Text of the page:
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Dirty Bird Chicken + Waffles

A few weeks ago, purchase Cynthia and I tried to enjoy tortas from San Cosme however, mind they had sold out and had closed for the day. We walked around the corner down Kensington Avenue and decided to try Dirty Bird Chicken + Waffles.
Dirty Bird is another small restaurant in Kensington: there is likely room for about 20 people, stuff standing. When you walk into the restaurant there is a large, island-style table that can fit between 8-10 people around, depending on if people are seated or clustered around the table. There is bar seating along the perimeter of the restaurant that can seat/stand another 10 or so people. The restaurant was full when we arrived on Friday night, however, based on arms weighed down with various assortments of craft beer, we knew the majority of the customers would not be staying in the restaurant.
The restaurant’s concept is fairly simple, fried chicken, served in a variety of ways. You can opt to have the fried chicken served in sandwich form or just the traditional, bone-in bucket way. We decided to order the 6 piece chicken meal with sides of coleslaw and fries.
IMG_5622The intention is clearly for this to be enjoyed by one person based on the size of the sides. The coleslaw was nothing special, just your generic, lightly dressed cabbage, without any major bite or tang. I like my coleslaw creamy and tangy, with hints of fennel. The fries were crispy but still soft and pillowy in the centre.
 IMG_5623The chicken was okay. It was not consistently cooked: the thighs were juicy and very crispy and the drumsticks while juicy, were not crispy. When you are only serving two cuts of meat (which is the standard with fried chicken because you don’t fry the breast) you should be able to manage consistency across both types. And fried chicken needs to be just that, fried and crispy. Otherwise you have the grease factor without the crispy delicious coating. The batter was nothing remarkable, just plain frying batter that was well-seasoned but nothing out of the ordinary. The hot sauce was tangy and had a slight bite to it, it added to the chicken in a nice complimentary way.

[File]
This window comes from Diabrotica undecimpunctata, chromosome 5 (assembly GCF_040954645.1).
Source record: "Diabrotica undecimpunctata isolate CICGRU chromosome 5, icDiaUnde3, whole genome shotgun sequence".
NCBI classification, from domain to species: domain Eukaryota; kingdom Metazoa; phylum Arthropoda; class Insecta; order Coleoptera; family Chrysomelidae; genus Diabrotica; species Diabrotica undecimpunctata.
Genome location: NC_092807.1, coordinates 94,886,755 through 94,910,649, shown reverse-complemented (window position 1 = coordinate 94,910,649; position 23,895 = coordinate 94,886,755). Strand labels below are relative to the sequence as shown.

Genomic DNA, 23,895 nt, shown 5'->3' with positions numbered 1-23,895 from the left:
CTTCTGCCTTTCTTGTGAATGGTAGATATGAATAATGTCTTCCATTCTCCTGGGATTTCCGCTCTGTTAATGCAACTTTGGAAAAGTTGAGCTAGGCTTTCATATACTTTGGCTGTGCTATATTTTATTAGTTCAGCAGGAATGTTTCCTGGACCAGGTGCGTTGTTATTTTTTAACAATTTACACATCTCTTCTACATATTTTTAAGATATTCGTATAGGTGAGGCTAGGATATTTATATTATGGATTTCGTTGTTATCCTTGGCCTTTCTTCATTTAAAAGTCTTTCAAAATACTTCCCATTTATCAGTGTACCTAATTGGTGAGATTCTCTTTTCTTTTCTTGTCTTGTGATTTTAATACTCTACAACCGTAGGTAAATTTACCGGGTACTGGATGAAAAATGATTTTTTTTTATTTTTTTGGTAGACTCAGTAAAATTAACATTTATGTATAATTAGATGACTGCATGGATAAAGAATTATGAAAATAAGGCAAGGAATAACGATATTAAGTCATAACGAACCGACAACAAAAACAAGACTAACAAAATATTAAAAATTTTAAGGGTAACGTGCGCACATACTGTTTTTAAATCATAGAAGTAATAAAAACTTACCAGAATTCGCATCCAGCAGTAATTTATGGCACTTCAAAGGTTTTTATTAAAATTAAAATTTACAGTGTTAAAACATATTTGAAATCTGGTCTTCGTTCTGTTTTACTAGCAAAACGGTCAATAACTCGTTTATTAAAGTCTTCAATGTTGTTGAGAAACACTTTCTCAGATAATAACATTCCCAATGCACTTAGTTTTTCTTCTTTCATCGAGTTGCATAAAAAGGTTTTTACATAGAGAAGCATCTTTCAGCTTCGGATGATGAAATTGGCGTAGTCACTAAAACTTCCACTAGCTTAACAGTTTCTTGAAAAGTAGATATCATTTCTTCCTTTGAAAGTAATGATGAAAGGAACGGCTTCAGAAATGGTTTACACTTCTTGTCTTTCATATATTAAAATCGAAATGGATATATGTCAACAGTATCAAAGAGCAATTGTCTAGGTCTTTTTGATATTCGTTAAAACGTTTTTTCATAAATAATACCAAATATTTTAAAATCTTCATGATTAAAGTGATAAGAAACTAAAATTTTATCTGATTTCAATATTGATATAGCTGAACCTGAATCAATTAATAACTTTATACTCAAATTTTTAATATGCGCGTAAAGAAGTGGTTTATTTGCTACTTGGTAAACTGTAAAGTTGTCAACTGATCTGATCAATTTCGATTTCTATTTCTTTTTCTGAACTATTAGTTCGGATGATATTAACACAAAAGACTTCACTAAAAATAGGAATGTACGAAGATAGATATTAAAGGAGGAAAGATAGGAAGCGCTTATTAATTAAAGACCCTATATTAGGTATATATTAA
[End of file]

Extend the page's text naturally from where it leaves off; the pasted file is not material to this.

We were not completely satisfied from our chicken so we order The Swalty for dessert.
 IMG_5624The Swalty, a waffle ice cream sandwich with salted caramel ice cream, caramel sauce and beef bacon.
This was the highlight of the meal for me. The waffle was crispy on the outside but maintained a light, airiness inside. The ice cream (which is made by Ed’s Real Scoop) had the rich, caramelized, saltiness of salted caramel. The ice cream was creamy and had a smooth texture. No ice crystals had formed in the ice cream that can be so jarring and cold when you bite into the ice cream. The caramel sauce was not cloyingly sweet and complimented the subtle salted caramel taste of the ice cream. The beef bacon was crispy, and had a rich smoky flavour to it. The saltiness in the bacon accented the saltiness in the salted caramel ice cream.
Next time I am craving fried chicken, I will not be returning to Dirty Bird, I will likely revisit my current favourite fried chicken restaurant in the city, Bar Fancy. But I think I will have to have another swalty at some point this summer.
Happy munching!

OLD SCHOOL

Brunch used to be a weekly occurrence for me. Fridays would be spent looking for the next place to check out and Saturdays and Sundays were built around where brunch would be eaten. This all stopped in April this year. I stopped going for brunch in an attempt to be more fiscally responsible (didn’t work) and to enjoy other aspects of living in the city beyond brunch (did work). My last brunch was sometime in April or May; Instagram tells me that it was at the end of April to Bar Buca.

This past Saturday was very exciting for me. It was the first time in approximately 4 months that I went out for a proper brunch. After running a few errands downtown, GC took me for brunch at OLD SCHOOL.